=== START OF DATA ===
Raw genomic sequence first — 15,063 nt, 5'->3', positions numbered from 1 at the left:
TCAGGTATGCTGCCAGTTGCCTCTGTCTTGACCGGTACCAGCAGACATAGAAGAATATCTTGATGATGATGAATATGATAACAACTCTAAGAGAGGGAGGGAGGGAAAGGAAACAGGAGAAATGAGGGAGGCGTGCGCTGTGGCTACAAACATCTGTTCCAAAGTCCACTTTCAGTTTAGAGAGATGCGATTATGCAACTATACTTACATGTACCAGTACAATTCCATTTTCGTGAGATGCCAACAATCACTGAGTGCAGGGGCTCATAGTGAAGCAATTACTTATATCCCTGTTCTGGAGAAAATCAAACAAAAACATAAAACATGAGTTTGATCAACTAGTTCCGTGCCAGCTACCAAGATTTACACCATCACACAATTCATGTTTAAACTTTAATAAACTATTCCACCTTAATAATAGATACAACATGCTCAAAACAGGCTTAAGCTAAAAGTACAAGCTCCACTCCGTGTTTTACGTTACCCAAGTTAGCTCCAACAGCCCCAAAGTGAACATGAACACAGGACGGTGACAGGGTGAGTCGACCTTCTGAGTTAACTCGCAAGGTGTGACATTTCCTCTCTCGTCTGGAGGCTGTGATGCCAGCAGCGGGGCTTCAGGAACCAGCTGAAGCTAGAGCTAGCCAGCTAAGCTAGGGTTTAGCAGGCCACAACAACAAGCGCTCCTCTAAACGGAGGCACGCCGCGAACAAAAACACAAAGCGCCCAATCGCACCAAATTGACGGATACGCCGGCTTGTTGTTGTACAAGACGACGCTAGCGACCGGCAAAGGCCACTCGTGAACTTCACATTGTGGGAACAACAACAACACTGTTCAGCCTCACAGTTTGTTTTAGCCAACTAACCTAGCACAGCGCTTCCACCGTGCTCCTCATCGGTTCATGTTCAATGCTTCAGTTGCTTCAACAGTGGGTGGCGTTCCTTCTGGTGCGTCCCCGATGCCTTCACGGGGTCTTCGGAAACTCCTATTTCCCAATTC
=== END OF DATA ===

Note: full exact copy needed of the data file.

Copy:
Raw genomic sequence first — 15,063 nt, 5'->3', positions numbered from 1 at the left:
TCAGGTATGCTGCCAGTTGCCTCTGTCTTGACCGGTACCAGCAGACATAGAAGAATATCTTGATGATGATGAATATGATAACAACTCTAAGAGAGGGAGGGAGGGAAAGGAAACAGGAGAAATGAGGGAGGCGTGCGCTGTGGCTACAAACATCTGTTCCAAAGTCCACTTTCAGTTTAGAGAGATGCGATTATGCAACTATACTTACATGTACCAGTACAATTCCATTTTCGTGAGATGCCAACAATCACTGAGTGCAGGGGCTCATAGTGAAGCAATTACTTATATCCCTGTTCTGGAGAAAATCAAACAAAAACATAAAACATGAGTTTGATCAACTAGTTCCGTGCCAGCTACCAAGATTTACACCATCACACAATTCATGTTTAAACTTTAATAAACTATTCCACCTTAATAATAGATACAACATGCTCAAAACAGGCTTAAGCTAAAAGTACAAGCTCCACTCCGTGTTTTACGTTACCCAAGTTAGCTCCAACAGCCCCAAAGTGAACATGAACACAGGACGGTGACAGGGTGAGTCGACCTTCTGAGTTAACTCGCAAGGTGTGACATTTCCTCTCTCGTCTGGAGGCTGTGATGCCAGCAGCGGGGCTTCAGGAACCAGCTGAAGCTAGAGCTAGCCAGCTAAGCTAGGGTTTAGCAGGCCACAACAACAAGCGCTCCTCTAAACGGAGGCACGCCGCGAACAAAAACACAAAGCGCCCAATCGCACCAAATTGACGGATACGCCGGCTTGTTGTTGTACAAGACGACGCTAGCGACCGGCAAAGGCCACTCGTGAACTTCACATTGTGGGAACAACAACAACACTGTTCAGCCTCACAGTTTGTTTTAGCCAACTAACCTAGCACAGCGCTTCCACCGTGCTCCTCATCGGTTCATGTTCAATGCTTCAGTTGCTTCAACAGTGGGTGGCGTTCCTTCTGGTGCGTCCCCGATGCCTTCACGGGGTCTTCGGAAACTCCTATTTCCCAATTC